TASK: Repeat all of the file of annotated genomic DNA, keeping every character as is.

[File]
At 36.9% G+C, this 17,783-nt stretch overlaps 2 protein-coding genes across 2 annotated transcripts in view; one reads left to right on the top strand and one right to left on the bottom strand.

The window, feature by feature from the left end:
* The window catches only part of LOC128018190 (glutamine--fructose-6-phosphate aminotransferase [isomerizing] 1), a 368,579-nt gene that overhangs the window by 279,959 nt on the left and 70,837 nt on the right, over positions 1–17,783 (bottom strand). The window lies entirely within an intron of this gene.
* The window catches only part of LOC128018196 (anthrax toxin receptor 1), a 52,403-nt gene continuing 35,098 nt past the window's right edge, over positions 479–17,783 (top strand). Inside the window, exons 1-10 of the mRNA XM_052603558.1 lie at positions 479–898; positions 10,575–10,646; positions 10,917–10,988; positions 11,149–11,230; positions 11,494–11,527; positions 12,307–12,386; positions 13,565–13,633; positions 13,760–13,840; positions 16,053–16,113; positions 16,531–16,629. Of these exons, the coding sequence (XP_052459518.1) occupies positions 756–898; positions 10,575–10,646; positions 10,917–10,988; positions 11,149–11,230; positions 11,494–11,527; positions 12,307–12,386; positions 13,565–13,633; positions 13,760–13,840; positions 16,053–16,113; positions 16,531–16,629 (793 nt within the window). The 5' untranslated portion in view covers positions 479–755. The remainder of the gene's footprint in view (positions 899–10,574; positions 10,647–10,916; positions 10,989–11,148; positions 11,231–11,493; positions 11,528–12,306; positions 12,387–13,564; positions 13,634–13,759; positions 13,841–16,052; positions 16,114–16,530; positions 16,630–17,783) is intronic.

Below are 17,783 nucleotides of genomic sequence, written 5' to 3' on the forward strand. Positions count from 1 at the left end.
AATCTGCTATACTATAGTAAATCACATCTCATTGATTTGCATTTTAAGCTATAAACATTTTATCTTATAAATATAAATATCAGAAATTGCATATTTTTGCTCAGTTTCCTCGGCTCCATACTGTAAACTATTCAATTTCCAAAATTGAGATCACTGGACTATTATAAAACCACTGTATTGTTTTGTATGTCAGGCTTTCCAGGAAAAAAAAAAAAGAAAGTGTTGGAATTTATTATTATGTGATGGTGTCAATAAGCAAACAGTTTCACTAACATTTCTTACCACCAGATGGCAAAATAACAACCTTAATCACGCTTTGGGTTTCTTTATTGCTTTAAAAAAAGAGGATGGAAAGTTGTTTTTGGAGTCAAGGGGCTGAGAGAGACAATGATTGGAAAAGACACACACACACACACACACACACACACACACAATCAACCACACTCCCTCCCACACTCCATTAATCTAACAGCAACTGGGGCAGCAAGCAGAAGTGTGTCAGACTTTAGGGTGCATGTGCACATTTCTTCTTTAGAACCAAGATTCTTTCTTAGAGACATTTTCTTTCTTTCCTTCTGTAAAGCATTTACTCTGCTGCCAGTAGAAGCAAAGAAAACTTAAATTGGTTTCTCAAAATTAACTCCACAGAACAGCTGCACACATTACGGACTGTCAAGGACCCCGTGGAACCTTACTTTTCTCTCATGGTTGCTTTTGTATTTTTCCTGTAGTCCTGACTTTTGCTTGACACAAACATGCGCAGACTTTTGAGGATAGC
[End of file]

At 36.9% G+C, this 17,783-nt stretch overlaps 2 protein-coding genes across 2 annotated transcripts in view; one reads left to right on the top strand and one right to left on the bottom strand.

The window, feature by feature from the left end:
* The window catches only part of LOC128018190 (glutamine--fructose-6-phosphate aminotransferase [isomerizing] 1), a 368,579-nt gene that overhangs the window by 279,959 nt on the left and 70,837 nt on the right, over positions 1–17,783 (bottom strand). The window lies entirely within an intron of this gene.
* The window catches only part of LOC128018196 (anthrax toxin receptor 1), a 52,403-nt gene continuing 35,098 nt past the window's right edge, over positions 479–17,783 (top strand). Inside the window, exons 1-10 of the mRNA XM_052603558.1 lie at positions 479–898; positions 10,575–10,646; positions 10,917–10,988; positions 11,149–11,230; positions 11,494–11,527; positions 12,307–12,386; positions 13,565–13,633; positions 13,760–13,840; positions 16,053–16,113; positions 16,531–16,629. Of these exons, the coding sequence (XP_052459518.1) occupies positions 756–898; positions 10,575–10,646; positions 10,917–10,988; positions 11,149–11,230; positions 11,494–11,527; positions 12,307–12,386; positions 13,565–13,633; positions 13,760–13,840; positions 16,053–16,113; positions 16,531–16,629 (793 nt within the window). The 5' untranslated portion in view covers positions 479–755. The remainder of the gene's footprint in view (positions 899–10,574; positions 10,647–10,916; positions 10,989–11,148; positions 11,231–11,493; positions 11,528–12,306; positions 12,387–13,564; positions 13,634–13,759; positions 13,841–16,052; positions 16,114–16,530; positions 16,630–17,783) is intronic.

Below are 17,783 nucleotides of genomic sequence, written 5' to 3' on the forward strand. Positions count from 1 at the left end.
AATCTGCTATACTATAGTAAATCACATCTCATTGATTTGCATTTTAAGCTATAAACATTTTATCTTATAAATATAAATATCAGAAATTGCATATTTTTGCTCAGTTTCCTCGGCTCCATACTGTAAACTATTCAATTTCCAAAATTGAGATCACTGGACTATTATAAAACCACTGTATTGTTTTGTATGTCAGGCTTTCCAGGAAAAAAAAAAAAGAAAGTGTTGGAATTTATTATTATGTGATGGTGTCAATAAGCAAACAGTTTCACTAACATTTCTTACCACCAGATGGCAAAATAACAACCTTAATCACGCTTTGGGTTTCTTTATTGCTTTAAAAAAAGAGGATGGAAAGTTGTTTTTGGAGTCAAGGGGCTGAGAGAGACAATGATTGGAAAAGACACACACACACACACACACACACACACACACAATCAACCACACTCCCTCCCACACTCCATTAATCTAACAGCAACTGGGGCAGCAAGCAGAAGTGTGTCAGACTTTAGGGTGCATGTGCACATTTCTTCTTTAGAACCAAGATTCTTTCTTAGAGACATTTTCTTTCTTTCCTTCTGTAAAGCATTTACTCTGCTGCCAGTAGAAGCAAAGAAAACTTAAATTGGTTTCTCAAAATTAACTCCACAGAACAGCTGCACACATTACGGACTGTCAAGGACCCCGTGGAACCTTACTTTTCTCTCATGGTTGCTTTTGTATTTTTCCTGTAGTCCTGACTTTTGCTTGACACAAACATGCGCAGACTTTTGAGGATAGC